Topics

The Issue

Nearly one in four jobs in the U.S. require a government-issued license. Yet many people with a criminal record are prohibited from receiving occupational licenses or discouraged from seeking jobs in licensed fields. However, many states are working to advance fair chance licensing policies.


Nick’s Story

Nick Aponte served 23 years in prison in Connecticut, where he became a nurse’s aide in the prison infirmary. Despite his experience and passion for hospice work, his criminal record has prevented him from obtaining a nursing license in the community.


Barriers to work prevent potentially qualified workers from pursuing critical occupations—from barbering and landscaping, to realty and insurance sales, to all levels of the health care industry. Even when employers or local businesses want to hire people with records, state regulations can get in the way. A person with a criminal record also stands to benefit from obtaining an occupational license, as it can lead to a higher-paying job and reduce the chance of recidivism.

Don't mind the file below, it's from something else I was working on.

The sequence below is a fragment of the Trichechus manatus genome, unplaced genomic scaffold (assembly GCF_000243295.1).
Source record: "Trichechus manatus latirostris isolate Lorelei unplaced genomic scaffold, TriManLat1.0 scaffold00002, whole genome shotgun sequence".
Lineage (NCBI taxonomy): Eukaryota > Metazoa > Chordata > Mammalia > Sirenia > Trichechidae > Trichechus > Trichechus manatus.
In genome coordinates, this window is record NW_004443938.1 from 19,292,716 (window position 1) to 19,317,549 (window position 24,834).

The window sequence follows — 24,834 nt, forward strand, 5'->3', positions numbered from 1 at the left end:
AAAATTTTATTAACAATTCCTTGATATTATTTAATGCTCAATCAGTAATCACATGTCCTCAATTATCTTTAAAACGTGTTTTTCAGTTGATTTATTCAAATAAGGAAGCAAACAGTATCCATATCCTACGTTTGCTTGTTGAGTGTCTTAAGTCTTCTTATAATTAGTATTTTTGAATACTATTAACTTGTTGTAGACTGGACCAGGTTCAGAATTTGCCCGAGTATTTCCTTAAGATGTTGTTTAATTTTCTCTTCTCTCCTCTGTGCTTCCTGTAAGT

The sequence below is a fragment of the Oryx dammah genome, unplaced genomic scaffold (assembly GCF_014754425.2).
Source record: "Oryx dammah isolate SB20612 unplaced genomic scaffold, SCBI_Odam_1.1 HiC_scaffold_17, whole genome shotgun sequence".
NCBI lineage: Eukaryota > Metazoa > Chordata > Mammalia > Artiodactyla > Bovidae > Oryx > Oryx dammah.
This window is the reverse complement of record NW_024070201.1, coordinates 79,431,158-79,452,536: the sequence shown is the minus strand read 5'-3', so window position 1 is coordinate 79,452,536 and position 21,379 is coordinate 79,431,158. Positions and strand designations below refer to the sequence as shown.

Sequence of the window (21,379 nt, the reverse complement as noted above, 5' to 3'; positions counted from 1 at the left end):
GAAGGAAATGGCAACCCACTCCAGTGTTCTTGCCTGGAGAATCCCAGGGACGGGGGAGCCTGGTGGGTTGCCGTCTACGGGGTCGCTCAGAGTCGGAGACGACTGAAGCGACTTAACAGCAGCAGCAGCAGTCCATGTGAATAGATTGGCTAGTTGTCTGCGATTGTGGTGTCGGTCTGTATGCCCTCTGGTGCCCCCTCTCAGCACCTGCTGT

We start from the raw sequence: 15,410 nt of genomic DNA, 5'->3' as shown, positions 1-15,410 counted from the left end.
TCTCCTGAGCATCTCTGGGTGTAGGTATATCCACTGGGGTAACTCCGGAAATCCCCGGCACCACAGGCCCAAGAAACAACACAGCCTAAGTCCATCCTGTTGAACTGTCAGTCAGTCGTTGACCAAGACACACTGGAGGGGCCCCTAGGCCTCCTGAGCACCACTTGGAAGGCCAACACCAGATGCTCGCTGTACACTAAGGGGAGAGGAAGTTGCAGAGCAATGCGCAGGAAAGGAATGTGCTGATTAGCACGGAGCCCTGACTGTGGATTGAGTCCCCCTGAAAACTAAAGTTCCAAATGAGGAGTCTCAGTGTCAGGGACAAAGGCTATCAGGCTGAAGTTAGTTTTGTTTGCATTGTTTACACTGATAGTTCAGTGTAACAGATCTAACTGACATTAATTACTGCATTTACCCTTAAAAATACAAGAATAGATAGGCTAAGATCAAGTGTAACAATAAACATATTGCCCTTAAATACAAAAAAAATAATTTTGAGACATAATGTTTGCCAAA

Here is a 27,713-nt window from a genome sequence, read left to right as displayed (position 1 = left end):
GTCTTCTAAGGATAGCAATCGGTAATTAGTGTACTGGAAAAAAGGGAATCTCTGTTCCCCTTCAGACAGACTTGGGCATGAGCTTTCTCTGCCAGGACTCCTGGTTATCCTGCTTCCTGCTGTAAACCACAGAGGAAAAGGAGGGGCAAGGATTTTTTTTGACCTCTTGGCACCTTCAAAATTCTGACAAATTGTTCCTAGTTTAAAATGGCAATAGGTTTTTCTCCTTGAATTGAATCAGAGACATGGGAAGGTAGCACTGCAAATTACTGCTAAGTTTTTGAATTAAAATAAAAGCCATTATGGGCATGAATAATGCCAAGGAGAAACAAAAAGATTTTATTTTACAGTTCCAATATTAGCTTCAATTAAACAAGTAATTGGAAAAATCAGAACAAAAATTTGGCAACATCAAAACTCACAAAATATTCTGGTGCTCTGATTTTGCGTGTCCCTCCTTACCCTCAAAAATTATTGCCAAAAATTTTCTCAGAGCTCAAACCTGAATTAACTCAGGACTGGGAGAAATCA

Lester’s Story

Lester Young was sent to prison when he was 19. When he got out 22 years later, he had a dream of becoming a home inspector in South Carolina. But after taking all the required classes, he discovered he would not be allowed to take the licensing exam due to his felony conviction.


States across the country are now taking steps to advance fair chance licensing policies, which aim to expand access to licensure for qualified workers with criminal histories. Implementing legislative and regulatory reforms make the licensing process and its outcomes fairer, more consistent, and more transparent. These changes are also allowing states to grow their workforce and reduce recidivism while permitting deserving workers to contribute to their communities.